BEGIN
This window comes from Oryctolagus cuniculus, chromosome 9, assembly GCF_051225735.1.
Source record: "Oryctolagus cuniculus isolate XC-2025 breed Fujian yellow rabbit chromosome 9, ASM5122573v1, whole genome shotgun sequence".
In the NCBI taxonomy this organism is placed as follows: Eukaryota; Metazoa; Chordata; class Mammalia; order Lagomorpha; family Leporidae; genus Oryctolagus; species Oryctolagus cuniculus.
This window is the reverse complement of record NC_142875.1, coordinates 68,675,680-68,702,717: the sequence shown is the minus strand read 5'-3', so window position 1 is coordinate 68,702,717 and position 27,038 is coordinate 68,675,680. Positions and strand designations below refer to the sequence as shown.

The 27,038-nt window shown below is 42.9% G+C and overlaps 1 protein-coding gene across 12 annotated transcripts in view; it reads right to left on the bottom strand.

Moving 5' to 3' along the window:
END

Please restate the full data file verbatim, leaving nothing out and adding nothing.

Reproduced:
This window comes from Oryctolagus cuniculus, chromosome 9, assembly GCF_051225735.1.
Source record: "Oryctolagus cuniculus isolate XC-2025 breed Fujian yellow rabbit chromosome 9, ASM5122573v1, whole genome shotgun sequence".
In the NCBI taxonomy this organism is placed as follows: Eukaryota; Metazoa; Chordata; class Mammalia; order Lagomorpha; family Leporidae; genus Oryctolagus; species Oryctolagus cuniculus.
This window is the reverse complement of record NC_142875.1, coordinates 68,675,680-68,702,717: the sequence shown is the minus strand read 5'-3', so window position 1 is coordinate 68,702,717 and position 27,038 is coordinate 68,675,680. Positions and strand designations below refer to the sequence as shown.

The 27,038-nt window shown below is 42.9% G+C and overlaps 1 protein-coding gene across 12 annotated transcripts in view; it reads right to left on the bottom strand.

Moving 5' to 3' along the window: